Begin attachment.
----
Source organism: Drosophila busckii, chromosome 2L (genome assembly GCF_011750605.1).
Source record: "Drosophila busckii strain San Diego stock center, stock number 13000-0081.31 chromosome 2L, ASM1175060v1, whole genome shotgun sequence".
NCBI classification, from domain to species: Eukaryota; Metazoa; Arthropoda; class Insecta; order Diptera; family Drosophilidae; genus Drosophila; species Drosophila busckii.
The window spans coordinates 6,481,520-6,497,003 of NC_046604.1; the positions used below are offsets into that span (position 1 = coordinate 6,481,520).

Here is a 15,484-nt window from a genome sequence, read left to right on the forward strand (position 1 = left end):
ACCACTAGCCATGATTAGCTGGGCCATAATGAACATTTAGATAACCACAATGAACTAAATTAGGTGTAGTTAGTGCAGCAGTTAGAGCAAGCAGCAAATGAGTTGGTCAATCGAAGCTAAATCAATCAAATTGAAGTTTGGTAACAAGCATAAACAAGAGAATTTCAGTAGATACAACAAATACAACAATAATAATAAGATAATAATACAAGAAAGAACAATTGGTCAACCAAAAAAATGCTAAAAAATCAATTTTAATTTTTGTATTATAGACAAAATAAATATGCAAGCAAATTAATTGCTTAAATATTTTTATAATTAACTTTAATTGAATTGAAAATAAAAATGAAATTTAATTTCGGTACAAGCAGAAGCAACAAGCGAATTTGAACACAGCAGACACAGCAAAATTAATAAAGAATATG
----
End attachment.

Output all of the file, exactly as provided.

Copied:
Source organism: Drosophila busckii, chromosome 2L (genome assembly GCF_011750605.1).
Source record: "Drosophila busckii strain San Diego stock center, stock number 13000-0081.31 chromosome 2L, ASM1175060v1, whole genome shotgun sequence".
NCBI classification, from domain to species: Eukaryota; Metazoa; Arthropoda; class Insecta; order Diptera; family Drosophilidae; genus Drosophila; species Drosophila busckii.
The window spans coordinates 6,481,520-6,497,003 of NC_046604.1; the positions used below are offsets into that span (position 1 = coordinate 6,481,520).

Here is a 15,484-nt window from a genome sequence, read left to right on the forward strand (position 1 = left end):
ACCACTAGCCATGATTAGCTGGGCCATAATGAACATTTAGATAACCACAATGAACTAAATTAGGTGTAGTTAGTGCAGCAGTTAGAGCAAGCAGCAAATGAGTTGGTCAATCGAAGCTAAATCAATCAAATTGAAGTTTGGTAACAAGCATAAACAAGAGAATTTCAGTAGATACAACAAATACAACAATAATAATAAGATAATAATACAAGAAAGAACAATTGGTCAACCAAAAAAATGCTAAAAAATCAATTTTAATTTTTGTATTATAGACAAAATAAATATGCAAGCAAATTAATTGCTTAAATATTTTTATAATTAACTTTAATTGAATTGAAAATAAAAATGAAATTTAATTTCGGTACAAGCAGAAGCAACAAGCGAATTTGAACACAGCAGACACAGCAAAATTAATAAAGAATATG